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Strengthen inter-ministerial coordination mechanisms at the national level

Last edited: December 29, 2011

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  • A national mechanism for coordination can facilitate collaboration between ministries of defense and the interior (and any other security institutions), the women’s machinery and other ministries and bodies working on the issue who may not regularly exchange information and implement activities jointly. Inter-ministerial coordination is essential to ensure a clear division of roles and responsibilities and identify areas for collaboration in the implementation of national strategies and plans to address violence against women.

  • Key ministries and institutions which should be engaged in coordination include those responsible for: health (overseeing the provision of medical care and psychological counselling); justice (prosecution, legal assistance); welfare/social protection (related to shelter, economic assistance, and other supports); women/ gender issues; community affairs/ local government; and the Office of the President / Cabinet (which can help prioritize the issue on the policy agenda). Representatives of national civil society organizations or networks providing frontline services (health, shelter, counselling, legal assistance, etc.) to women and girls should also participate in national-level coordination.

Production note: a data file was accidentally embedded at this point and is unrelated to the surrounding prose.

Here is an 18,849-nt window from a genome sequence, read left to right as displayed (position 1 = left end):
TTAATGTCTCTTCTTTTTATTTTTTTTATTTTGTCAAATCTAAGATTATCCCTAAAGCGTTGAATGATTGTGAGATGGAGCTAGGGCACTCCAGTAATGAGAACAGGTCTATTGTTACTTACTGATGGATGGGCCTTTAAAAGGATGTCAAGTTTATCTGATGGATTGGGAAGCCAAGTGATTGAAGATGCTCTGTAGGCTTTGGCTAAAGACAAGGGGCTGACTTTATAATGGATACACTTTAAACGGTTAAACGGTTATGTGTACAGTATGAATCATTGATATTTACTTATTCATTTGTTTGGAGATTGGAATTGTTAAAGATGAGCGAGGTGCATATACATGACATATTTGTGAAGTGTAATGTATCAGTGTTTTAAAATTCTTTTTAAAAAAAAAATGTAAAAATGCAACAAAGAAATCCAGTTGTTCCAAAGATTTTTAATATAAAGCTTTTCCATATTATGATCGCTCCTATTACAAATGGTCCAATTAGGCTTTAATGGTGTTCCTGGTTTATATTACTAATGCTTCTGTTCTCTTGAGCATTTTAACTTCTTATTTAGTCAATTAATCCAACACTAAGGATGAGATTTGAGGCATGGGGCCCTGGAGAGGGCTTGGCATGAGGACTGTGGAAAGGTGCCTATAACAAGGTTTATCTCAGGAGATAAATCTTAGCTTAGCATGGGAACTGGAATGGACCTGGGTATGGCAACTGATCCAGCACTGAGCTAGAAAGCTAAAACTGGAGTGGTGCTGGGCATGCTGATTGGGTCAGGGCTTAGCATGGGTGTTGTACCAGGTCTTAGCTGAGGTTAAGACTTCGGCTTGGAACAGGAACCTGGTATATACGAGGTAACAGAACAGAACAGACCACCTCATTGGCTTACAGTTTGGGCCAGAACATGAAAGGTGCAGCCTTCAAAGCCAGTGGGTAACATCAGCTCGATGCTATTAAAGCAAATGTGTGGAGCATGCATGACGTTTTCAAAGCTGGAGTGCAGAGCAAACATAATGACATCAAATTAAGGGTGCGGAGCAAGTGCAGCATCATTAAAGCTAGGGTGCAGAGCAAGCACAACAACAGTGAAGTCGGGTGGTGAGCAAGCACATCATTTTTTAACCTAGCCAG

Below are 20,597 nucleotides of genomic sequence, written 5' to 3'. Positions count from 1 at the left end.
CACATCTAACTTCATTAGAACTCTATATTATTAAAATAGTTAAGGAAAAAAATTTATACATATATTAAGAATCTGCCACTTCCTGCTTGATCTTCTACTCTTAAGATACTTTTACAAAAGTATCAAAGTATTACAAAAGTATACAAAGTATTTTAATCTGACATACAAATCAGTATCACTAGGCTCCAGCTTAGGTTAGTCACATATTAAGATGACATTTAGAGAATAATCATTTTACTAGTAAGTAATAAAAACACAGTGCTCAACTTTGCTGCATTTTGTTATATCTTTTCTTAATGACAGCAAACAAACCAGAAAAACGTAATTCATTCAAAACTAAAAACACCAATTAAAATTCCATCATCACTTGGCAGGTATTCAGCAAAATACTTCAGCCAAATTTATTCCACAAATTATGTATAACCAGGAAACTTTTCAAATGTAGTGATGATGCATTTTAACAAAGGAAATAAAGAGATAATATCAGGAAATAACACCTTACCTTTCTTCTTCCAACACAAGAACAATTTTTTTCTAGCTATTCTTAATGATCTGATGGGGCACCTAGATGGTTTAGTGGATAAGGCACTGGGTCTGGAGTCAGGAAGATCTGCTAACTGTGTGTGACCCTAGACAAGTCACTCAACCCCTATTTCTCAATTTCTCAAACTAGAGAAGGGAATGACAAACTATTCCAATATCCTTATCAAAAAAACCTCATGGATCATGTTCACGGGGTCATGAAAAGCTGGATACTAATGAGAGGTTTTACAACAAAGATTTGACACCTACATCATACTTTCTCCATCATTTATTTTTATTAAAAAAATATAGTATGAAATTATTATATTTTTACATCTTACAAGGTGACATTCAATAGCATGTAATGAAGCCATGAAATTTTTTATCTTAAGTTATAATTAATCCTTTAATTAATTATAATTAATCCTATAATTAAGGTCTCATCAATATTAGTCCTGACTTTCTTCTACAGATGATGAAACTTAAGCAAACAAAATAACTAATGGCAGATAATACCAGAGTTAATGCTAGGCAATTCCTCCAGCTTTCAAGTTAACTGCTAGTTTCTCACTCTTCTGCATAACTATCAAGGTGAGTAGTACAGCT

• Establishing an inter-ministerial/ multisectoral committee which meets regularly can contribute to:

    • Developing a clear national, regional and community level referral system/ process for survivors

    • Ensuring that all service providers at local and national levels understand the different forms of violence against women and girls; their responsibilities addressing the issue; and how to work with others in the system

    • Developing a national action plan/ strategy to prevent and respond to violence against women

    • Setting up national campaigns on the issue

    • Identifying clear roles and responsibilities for relevant ministries

    • Coordinating with international actors and partners in other countries

    • Improving government-civil society collaboration, including with women’s organizations and networks

Examples of coordinating bodies include:

Cross departmental-coordination and protocol for preventing femicide in Costa Rica